Tuesday, April 30, 2024

Q&A with Norah Woodsey




Norah Woodsey is the author of the new novel The States, a modern retelling of Jane Austen's Persuasion. Woodsey's other books include The Control Problem.


Q: Why did you decide to write an update of Jane Austen’s Persuasion?


A: To be honest, The States did not start out as a Persuasion retelling. The manuscript began as a NaNoWriMo in Fall 2020, when I needed a break from my hard sci-fi novel, The Control Problem.


I revisited it after that book came out, and I realized what was best in the manuscript was all very referential to Persuasion. I decided that I needed to either commit to making it a Persuasion retelling, or change it into something else. 


I reread the novel and thought about what to do. Like many of Austen’s works, Persuasion has interesting commentary on class, gender, and family dynamics, but on rereading the novel again, I focused more on a mystery.


Who was Lady Elliot? Why would someone so kind and rational end up with someone so abusive, vain, and irresponsible? And her death instigates Anne’s misery but we never learn details.


When I thought more about Lady Elliot and her relationship to Anne, I decided to push forward with an honest retelling. I kept portions of my original manuscript as Tildy’s dream sequences and many scenes in her romance with Aidan, but essentially rewrote the rest, motivated by this relationship between Tildy and her mother.


Q: What did you see as the right balance between Austen’s characters and your own version as you were writing the novel?


A: Modernizing an Austen story is so tricky. Many of the social limitations and motivations experienced by those characters no longer exist. Women can have their own lives independent of their fathers and husbands.


But some things, like familial abuse, vanity, and irresponsible wealth remain the same. Anne’s sisters and father were very easy to translate to modern society.


Mr. Elliot, whose cousinhood had to be abandoned (of course), was an interesting challenge to tackle. What would motivate a person who sees through this family to ingratiate himself with them? And what would a modern Anne Elliot see in a person like that?


There were some challenges from a storytelling perspective. Saving a Mrs. Smith to nearly the end of the story would be a hard sell. I wanted this book to be enjoyable even if the reader were unfamiliar with Persuasion, and so I kept with modern character introduction expectations.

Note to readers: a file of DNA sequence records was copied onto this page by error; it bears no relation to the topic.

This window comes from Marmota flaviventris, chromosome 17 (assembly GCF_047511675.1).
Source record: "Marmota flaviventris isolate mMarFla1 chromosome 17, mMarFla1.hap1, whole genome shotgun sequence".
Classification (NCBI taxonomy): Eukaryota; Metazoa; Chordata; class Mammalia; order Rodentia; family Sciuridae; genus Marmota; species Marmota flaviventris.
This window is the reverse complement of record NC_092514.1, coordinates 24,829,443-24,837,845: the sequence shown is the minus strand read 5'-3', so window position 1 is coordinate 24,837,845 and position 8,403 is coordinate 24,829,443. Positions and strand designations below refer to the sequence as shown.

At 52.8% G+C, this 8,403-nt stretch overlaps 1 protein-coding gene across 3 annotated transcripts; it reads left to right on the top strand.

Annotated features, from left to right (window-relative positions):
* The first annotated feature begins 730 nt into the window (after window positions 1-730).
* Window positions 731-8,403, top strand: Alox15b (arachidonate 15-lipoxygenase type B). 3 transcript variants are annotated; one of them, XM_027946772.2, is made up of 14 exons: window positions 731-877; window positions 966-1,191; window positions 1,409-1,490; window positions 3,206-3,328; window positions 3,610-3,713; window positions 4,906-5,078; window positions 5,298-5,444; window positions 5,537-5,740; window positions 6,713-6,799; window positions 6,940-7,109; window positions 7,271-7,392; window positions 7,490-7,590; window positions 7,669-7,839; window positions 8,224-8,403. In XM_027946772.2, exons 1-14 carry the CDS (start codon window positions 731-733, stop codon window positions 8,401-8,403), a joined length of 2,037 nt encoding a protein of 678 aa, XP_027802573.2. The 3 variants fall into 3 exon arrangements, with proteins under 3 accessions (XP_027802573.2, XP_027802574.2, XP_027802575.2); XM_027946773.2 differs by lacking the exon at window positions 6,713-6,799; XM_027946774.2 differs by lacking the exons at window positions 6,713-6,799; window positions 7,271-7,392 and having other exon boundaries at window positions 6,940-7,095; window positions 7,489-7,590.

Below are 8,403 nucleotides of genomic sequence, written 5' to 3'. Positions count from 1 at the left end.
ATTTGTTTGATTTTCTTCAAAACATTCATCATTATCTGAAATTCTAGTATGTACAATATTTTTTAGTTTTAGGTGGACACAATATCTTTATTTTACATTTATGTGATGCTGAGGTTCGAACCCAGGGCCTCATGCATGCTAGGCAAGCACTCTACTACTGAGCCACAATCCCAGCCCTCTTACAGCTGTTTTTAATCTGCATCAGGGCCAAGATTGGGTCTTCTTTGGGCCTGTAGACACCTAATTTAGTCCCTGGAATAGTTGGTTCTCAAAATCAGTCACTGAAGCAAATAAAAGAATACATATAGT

Still, this is a Persuasion retelling and I needed to honor Austen’s work. With that in mind, it was crucial to start with Patrick Sullivan, the Sir Walter of my story, right from the get-go. He is a black hole that Tildy cannot free herself from, like Anne and Sir Walter.


You can’t appreciate the story without really knowing the patriarch of this family, and how he affects everyone in his orbit. 


Q: How was the book’s title chosen, and what does it signify for you?


A: I chose The States pretty early on. “The States” was how Irish friends and family referred to the USA, but I also wanted to reference how the characters exist in various states of being. Dreaming and awake, acceptance and rejection, romance and perpetual estrangement.


Navigating these fluctuating modes is part of the challenge for Tildy and, to a certain extent, Aidan.


Q: A review on IndieReader.com called the book a “beautiful and thoughtful modernization of Jane Austen’s Persuasion that explores a modern heroine’s discovery of the difference between fantasy and agency.” What do you think of that description?


A: First off, I am very flattered! The goal of this book, even before I realized it was a Persuasion retelling, was to bring beauty and escape to a reader. I wanted to create something that showed a path through self-inflicted isolation to acceptance and joy.


A common theme in all of my work, from dark science fiction to romance, is a woman’s self-discovery, seizing her own power and letting go of what holds her back, whoever she is.


That was one of the things that drew me to Persuasion as a reader. Even though marriage is, as always, the escape hatch for the heroines in Austen stories, in Persuasion Anne reclaims power she had forsaken. It’s so compelling and joyful, and I hope readers find that in my version as well. 


Q: What are you working on now?


A: I’m writing a sequel to my 2018 sci fi novella, When the Wave Collapses. I don’t want to give too much away, but it is a woman’s breakup/roadtrip story set within modern space travel. I’m excited to use my history degree again! It’s been a long time since I published my last historical novel. 


Q: Anything else we should know?


A: For those who prefer audiobooks, that version of the novel should be out in May. This came together pretty quickly and I’m so thrilled! It is performed by an actor from Galway and it sounds fantastic so far. Can’t wait to share more soon!


--Interview with Deborah Kalb

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